Once at the cell surface, AMPARs are highly mobile and they laterally diffuse along the cell surface. AMPAR diffusion in the plane of the plasma membrane has been mapped using single-particle tracking, showing the contributions of their location, the level of neuronal activity, and the receptor subtype in affecting the type of movement. Whereas extrasynaptic AMPARs diffuse freely, within synapses they exhibit slowing and can become immobilized. In particular, GluA2 subunits diffuse slower in general as neurons mature, and exhibit trapping at synapses. The level of neuronal activity also affects the speed of diffusion, with increased activity slowing the movement of the subunits (Borgdorff and Choquet, 2002; Groc et al., 2004). That slowing of receptor diffusion within synapses could be mediated in part by the interaction with the synaptic scaffold proteins is suggested by the observations in which GluA1 diffusion is slowed at sites of exogenously overexpressed PSD-95, and that GluA1 diffusion is increased upon expressing a stargazin mutant lacking the PDZ-binding motif, which also reduces the immobile fraction of GluA1 (Bats et al., 2007, illustrated in Figure 2).
Figure 2. Lateral diffusion and synaptic retention of AMPARs depends on neuronal activity. AMPAR retention at synapses is regulated by multiple factors. Top left, increasing neuronal activity reduces the surface diffusion of AMPARs at synapses and increases their trapping. Top right, at individual synapses where the presynaptic release has been chronically blocked, GluA1 retention is reduced. Bottom right, PSD-95 acts to retain AMPARs at synapses. Overexpression of PSD-95 increases synaptic AMPAR accumulation, but not overexpression of stargazin (see main text).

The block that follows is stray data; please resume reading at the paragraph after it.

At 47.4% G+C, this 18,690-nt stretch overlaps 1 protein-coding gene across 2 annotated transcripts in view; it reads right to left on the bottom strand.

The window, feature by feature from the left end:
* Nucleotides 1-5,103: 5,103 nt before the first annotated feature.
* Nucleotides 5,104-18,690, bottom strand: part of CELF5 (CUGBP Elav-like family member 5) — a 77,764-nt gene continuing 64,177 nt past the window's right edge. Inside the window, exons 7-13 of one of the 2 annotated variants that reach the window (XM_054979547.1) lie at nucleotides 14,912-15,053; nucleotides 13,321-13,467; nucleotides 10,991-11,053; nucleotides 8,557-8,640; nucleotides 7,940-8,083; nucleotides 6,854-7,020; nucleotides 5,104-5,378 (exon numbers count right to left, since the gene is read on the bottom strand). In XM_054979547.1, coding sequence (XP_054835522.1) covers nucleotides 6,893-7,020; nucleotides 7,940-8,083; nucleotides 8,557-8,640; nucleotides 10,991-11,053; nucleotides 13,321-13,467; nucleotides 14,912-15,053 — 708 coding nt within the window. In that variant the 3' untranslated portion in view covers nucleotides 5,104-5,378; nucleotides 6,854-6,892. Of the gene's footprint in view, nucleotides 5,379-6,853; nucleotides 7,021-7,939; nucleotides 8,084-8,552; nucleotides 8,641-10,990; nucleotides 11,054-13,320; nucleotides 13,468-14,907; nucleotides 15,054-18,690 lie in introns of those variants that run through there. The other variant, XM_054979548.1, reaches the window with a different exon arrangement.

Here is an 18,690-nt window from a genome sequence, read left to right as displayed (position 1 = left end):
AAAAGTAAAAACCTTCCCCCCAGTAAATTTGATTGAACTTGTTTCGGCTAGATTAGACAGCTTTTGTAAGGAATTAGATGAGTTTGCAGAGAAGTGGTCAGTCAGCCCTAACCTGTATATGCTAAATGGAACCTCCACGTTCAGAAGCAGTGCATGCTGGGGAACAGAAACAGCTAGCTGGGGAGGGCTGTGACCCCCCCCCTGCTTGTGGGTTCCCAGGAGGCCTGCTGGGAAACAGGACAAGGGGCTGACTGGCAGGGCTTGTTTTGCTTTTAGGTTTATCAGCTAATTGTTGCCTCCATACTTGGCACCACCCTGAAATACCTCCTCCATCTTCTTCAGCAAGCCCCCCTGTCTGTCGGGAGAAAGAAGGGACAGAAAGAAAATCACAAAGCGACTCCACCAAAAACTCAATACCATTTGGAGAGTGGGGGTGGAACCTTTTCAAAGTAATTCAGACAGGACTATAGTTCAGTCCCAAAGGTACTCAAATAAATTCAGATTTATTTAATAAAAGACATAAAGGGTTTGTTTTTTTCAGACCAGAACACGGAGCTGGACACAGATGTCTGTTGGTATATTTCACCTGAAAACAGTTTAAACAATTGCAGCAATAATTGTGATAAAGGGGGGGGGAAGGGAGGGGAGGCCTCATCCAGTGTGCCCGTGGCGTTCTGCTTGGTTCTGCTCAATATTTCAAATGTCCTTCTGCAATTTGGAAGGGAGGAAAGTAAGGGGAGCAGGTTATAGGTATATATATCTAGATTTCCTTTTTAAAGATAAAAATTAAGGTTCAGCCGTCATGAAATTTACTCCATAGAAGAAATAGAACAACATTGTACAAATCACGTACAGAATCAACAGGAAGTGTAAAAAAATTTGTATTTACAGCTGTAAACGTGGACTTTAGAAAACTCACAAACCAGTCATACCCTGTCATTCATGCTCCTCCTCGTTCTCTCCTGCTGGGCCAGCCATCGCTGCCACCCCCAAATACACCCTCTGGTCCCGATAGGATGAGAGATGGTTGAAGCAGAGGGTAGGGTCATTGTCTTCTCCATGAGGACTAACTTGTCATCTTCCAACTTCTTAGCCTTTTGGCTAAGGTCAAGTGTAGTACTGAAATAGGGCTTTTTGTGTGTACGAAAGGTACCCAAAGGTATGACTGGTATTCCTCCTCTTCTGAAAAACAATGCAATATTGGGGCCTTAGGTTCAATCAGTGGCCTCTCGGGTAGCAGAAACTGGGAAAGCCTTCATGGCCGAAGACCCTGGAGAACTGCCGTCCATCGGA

The role of input activity in controlling receptor diffusion has been elegantly addressed using tetanus toxin (TetTx) to silence individual presynaptic inputs (Ehlers et al., 2007). Postsynapses apposed to TetTx-positive presynaptic boutons tend not to capture GluA1 subunits as they pass through the synapse, despite the slowing of their diffusion (Figure 2). Notably, short-term activity blockade (1–4 h of TTX/APV/CNQX) does not produce the same effect, suggesting that the change in GluA1 diffusion involves a chronic form of structural reorganization at postsynapses lacking presynaptic input activity. Interestingly this study by Ehlers et al. (2007) hints at the existence of nanodomains within the postsynapse (see below) by showing that the confinement radius of AMPARs at active synapses is smaller than at inactive synapses.
The diffusional exchange of AMPARs between synaptic and peri-synaptic regions allows neurons to fine-tune extremely short-term forms of plasticity. AMPARs have a relatively low affinity for glutamate (Lisman and Raghavachari, 2006), and for effective activation they need to be positioned close to or directly opposite presynaptic sites of glutamate release. Cross-linking of surface AMPARs with an antibody to retard their diffusion increases paired-pulse depression (PPD) and decreases the variability of excitatory postsynaptic current (EPSC) amplitude (Heine et al., 2008). This suggests that the rapid diffusional exchange of AMPARs to and from synapses contribute to the recovery from desensitization.
Several other factors can change the synaptic trapping and diffusional properties of AMPARs including corticosteroids (Groc et al., 2008), n-cofillin (Rust et al., 2010), extracellular matrix components (Frischknecht et al., 2009; Szepesi et al., 2014), CaMKII (Opazo et al., 2010) and the endocytosis and recycling of AMPARs (Petrini et al., 2009). It has also been demonstrated that loss of synaptic AMPARs is preceded by transient extrasynaptic endocytosis (Ashby et al., 2004), indicating that the pool of extrasynaptic AMPARs is co-regulated with the synaptic pool. In addition, blocking dynamin to interfere with AMPAR endocytosis can increase AMPAR lateral diffusion (Jaskolski et al., 2009). These observations further support the link between events related to synaptic strength regulation and AMPAR surface motility.